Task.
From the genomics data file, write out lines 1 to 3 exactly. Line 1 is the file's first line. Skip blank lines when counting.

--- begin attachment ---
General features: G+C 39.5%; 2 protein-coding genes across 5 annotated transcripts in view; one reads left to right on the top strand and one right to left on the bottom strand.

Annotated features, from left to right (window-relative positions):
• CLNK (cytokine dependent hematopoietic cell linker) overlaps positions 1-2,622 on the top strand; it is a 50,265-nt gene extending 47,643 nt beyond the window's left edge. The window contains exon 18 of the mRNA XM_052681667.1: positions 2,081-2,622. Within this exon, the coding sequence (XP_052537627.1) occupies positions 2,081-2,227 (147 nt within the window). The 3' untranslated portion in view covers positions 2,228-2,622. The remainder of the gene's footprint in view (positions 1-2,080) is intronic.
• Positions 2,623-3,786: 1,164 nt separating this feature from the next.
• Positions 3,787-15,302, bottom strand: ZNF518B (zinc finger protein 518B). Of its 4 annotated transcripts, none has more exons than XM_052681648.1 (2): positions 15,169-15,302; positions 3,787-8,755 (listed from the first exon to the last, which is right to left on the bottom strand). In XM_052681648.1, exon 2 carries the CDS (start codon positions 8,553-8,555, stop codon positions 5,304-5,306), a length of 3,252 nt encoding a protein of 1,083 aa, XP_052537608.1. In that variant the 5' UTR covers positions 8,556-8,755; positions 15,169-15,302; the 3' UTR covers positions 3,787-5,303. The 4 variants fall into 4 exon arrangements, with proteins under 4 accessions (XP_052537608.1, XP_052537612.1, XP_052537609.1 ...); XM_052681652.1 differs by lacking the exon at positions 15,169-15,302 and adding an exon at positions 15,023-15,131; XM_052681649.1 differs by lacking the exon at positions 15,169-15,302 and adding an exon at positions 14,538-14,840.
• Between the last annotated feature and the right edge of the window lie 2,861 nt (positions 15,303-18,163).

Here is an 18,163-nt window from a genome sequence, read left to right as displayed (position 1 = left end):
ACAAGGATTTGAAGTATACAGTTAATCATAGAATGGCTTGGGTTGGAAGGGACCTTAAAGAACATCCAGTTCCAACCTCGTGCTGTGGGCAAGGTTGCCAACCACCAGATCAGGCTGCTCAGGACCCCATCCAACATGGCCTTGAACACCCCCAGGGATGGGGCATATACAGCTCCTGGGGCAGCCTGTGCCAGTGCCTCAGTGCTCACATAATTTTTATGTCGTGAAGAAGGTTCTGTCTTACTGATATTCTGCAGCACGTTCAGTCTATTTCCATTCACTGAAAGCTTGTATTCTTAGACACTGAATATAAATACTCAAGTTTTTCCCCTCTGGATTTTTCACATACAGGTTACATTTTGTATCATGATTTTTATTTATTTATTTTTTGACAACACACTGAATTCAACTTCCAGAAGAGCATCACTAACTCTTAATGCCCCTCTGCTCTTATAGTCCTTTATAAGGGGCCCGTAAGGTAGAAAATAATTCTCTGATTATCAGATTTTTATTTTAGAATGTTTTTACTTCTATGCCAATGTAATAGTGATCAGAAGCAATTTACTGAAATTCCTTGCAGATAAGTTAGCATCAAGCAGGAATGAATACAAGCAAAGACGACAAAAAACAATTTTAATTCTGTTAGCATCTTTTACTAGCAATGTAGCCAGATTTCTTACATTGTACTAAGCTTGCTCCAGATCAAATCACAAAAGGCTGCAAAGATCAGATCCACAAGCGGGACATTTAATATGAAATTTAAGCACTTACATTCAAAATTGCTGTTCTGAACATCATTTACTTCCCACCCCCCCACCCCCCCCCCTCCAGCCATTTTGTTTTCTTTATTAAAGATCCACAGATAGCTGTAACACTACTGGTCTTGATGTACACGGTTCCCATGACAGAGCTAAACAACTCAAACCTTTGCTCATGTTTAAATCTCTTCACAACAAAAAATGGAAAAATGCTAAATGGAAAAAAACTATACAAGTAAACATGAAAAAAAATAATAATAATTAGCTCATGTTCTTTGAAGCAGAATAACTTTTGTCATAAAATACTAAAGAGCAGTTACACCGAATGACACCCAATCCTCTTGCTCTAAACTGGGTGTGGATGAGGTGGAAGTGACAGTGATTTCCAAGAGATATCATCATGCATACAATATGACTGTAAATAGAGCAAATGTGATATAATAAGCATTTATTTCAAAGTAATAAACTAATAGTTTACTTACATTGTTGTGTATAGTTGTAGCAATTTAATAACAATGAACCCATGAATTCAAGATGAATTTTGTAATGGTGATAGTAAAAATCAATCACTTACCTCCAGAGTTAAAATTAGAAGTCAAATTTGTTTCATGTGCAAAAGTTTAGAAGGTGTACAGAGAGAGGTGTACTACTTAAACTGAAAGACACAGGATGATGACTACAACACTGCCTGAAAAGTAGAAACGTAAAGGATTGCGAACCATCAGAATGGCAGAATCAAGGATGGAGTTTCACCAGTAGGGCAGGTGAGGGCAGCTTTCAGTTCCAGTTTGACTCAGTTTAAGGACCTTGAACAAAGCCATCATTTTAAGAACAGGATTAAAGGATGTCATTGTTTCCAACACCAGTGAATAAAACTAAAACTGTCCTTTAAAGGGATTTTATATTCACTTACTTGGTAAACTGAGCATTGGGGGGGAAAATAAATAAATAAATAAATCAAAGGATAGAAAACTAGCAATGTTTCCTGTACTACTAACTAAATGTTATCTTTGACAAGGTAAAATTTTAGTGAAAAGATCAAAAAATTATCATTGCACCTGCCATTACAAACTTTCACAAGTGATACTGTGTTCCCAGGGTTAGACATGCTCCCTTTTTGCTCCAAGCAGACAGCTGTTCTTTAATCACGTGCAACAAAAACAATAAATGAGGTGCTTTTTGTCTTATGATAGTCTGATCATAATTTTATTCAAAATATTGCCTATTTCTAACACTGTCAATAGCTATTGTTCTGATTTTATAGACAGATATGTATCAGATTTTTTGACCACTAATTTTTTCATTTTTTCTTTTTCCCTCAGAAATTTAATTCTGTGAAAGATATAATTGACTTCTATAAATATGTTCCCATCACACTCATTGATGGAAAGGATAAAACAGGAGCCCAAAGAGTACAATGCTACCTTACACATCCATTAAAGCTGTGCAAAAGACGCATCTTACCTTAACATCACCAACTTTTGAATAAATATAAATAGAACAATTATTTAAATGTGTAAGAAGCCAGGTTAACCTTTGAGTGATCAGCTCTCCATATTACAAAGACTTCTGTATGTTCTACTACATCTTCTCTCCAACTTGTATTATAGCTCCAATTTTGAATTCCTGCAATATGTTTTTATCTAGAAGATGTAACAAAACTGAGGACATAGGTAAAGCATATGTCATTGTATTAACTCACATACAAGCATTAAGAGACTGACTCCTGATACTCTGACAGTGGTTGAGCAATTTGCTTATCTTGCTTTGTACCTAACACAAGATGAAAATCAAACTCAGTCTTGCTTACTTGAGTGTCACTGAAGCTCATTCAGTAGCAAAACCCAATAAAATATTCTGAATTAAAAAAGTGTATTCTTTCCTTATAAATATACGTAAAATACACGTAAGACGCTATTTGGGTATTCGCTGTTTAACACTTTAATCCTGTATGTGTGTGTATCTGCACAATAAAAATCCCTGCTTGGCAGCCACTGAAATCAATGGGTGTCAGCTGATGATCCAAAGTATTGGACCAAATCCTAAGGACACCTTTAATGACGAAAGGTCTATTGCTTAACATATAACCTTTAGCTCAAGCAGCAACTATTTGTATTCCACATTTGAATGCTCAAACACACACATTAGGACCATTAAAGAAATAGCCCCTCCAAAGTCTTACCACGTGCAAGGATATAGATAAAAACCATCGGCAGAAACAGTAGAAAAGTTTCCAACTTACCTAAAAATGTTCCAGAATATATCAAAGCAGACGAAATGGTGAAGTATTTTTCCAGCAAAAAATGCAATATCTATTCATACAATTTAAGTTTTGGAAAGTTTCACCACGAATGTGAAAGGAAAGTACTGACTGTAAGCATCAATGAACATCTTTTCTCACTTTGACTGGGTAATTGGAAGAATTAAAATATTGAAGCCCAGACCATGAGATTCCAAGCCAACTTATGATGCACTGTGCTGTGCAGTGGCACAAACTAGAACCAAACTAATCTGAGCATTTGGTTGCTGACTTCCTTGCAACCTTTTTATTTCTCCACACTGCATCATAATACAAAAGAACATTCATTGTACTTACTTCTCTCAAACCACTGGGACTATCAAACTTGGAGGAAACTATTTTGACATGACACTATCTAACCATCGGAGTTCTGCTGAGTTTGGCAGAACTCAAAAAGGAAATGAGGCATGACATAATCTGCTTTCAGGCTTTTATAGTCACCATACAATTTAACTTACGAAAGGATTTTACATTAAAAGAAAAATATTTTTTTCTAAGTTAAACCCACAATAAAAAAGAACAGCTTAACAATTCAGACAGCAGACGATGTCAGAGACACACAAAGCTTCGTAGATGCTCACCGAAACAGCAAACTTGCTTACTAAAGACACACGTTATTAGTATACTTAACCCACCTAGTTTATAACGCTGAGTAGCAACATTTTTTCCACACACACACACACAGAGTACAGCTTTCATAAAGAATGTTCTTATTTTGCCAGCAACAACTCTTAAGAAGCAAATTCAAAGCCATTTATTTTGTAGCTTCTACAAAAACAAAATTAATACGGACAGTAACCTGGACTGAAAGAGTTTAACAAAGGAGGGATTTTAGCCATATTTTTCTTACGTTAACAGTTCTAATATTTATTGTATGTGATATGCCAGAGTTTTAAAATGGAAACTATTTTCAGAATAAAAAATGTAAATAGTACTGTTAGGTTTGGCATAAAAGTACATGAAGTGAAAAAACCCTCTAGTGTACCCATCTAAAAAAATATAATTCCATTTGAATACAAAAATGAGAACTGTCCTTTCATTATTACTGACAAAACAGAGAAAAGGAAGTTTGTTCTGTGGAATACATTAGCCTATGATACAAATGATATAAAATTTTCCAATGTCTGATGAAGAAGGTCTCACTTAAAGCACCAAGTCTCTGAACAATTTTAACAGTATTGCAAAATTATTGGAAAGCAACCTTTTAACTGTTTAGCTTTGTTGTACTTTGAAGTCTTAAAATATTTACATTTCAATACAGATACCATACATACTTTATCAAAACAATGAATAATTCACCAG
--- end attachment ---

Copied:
General features: G+C 39.5%; 2 protein-coding genes across 5 annotated transcripts in view; one reads left to right on the top strand and one right to left on the bottom strand.

Annotated features, from left to right (window-relative positions):
• CLNK (cytokine dependent hematopoietic cell linker) overlaps positions 1-2,622 on the top strand; it is a 50,265-nt gene extending 47,643 nt beyond the window's left edge. The window contains exon 18 of the mRNA XM_052681667.1: positions 2,081-2,622. Within this exon, the coding sequence (XP_052537627.1) occupies positions 2,081-2,227 (147 nt within the window). The 3' untranslated portion in view covers positions 2,228-2,622. The remainder of the gene's footprint in view (positions 1-2,080) is intronic.